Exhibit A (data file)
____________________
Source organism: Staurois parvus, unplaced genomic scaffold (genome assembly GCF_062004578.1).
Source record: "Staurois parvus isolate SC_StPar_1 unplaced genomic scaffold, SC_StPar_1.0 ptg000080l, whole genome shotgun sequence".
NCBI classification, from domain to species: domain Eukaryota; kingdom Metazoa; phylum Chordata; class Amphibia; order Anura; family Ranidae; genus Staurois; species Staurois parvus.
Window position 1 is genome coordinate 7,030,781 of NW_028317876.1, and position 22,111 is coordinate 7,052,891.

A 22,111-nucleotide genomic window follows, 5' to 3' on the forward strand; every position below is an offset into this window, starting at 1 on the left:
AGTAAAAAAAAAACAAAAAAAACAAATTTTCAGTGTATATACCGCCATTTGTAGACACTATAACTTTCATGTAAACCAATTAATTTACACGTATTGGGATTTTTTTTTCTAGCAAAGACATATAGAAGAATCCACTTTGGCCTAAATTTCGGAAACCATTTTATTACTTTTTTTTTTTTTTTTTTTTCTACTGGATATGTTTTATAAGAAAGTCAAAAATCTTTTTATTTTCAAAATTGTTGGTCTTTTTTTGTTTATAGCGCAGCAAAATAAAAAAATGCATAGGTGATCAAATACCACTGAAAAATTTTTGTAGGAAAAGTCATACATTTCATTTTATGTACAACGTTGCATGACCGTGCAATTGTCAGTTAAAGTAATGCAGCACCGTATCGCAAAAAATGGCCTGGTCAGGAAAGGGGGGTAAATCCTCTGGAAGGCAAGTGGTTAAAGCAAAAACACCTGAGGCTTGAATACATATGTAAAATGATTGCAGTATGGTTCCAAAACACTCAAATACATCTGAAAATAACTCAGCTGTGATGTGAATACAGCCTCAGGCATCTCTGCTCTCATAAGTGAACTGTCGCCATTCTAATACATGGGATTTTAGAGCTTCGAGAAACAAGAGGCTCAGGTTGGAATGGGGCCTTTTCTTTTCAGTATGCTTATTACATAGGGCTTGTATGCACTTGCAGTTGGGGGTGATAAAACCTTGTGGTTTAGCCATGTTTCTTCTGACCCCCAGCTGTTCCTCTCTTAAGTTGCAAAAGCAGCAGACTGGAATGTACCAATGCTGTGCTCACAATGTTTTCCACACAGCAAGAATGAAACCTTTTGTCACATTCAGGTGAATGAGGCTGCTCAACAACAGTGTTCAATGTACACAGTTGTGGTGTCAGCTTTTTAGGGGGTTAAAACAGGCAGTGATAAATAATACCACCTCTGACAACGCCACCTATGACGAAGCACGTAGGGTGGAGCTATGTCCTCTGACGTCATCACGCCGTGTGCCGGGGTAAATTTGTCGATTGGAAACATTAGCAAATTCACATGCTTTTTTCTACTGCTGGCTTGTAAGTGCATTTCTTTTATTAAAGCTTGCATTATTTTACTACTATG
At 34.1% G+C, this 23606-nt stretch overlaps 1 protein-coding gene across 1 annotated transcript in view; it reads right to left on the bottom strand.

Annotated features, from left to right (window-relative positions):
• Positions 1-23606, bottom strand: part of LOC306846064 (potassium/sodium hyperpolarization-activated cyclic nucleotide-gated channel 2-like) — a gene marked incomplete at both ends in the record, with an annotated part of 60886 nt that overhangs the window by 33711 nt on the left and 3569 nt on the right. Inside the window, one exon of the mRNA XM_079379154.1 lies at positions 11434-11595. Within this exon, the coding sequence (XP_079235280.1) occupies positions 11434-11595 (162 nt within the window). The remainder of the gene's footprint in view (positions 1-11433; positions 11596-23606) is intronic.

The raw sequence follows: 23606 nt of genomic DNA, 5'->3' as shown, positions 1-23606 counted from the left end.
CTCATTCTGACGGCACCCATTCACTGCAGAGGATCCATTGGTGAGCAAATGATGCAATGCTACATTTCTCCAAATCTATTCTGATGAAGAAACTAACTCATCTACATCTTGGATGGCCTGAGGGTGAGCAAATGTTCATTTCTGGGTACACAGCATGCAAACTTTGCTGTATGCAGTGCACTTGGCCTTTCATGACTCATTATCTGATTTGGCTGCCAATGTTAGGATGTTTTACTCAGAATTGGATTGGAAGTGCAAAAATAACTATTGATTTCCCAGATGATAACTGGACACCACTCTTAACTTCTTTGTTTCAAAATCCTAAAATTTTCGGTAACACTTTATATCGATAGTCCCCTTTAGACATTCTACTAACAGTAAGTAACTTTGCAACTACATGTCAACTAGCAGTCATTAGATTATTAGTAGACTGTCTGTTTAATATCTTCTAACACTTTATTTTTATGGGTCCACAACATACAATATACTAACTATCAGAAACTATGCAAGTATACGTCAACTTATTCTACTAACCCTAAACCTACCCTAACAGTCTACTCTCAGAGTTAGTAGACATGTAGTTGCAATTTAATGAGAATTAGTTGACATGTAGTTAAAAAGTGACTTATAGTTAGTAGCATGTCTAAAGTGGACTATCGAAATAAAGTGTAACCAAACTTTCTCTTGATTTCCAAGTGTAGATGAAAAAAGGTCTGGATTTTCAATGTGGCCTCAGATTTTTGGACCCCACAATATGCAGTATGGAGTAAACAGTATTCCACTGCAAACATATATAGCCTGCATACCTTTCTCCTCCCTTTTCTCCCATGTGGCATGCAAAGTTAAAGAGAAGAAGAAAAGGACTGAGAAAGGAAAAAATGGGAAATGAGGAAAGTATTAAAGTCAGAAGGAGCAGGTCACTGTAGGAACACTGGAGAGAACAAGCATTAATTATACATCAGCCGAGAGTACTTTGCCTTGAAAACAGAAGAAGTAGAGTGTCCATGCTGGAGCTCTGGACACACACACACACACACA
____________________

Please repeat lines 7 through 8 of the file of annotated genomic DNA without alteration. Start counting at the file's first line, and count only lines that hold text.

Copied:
At 34.1% G+C, this 23606-nt stretch overlaps 1 protein-coding gene across 1 annotated transcript in view; it reads right to left on the bottom strand.

Annotated features, from left to right (window-relative positions):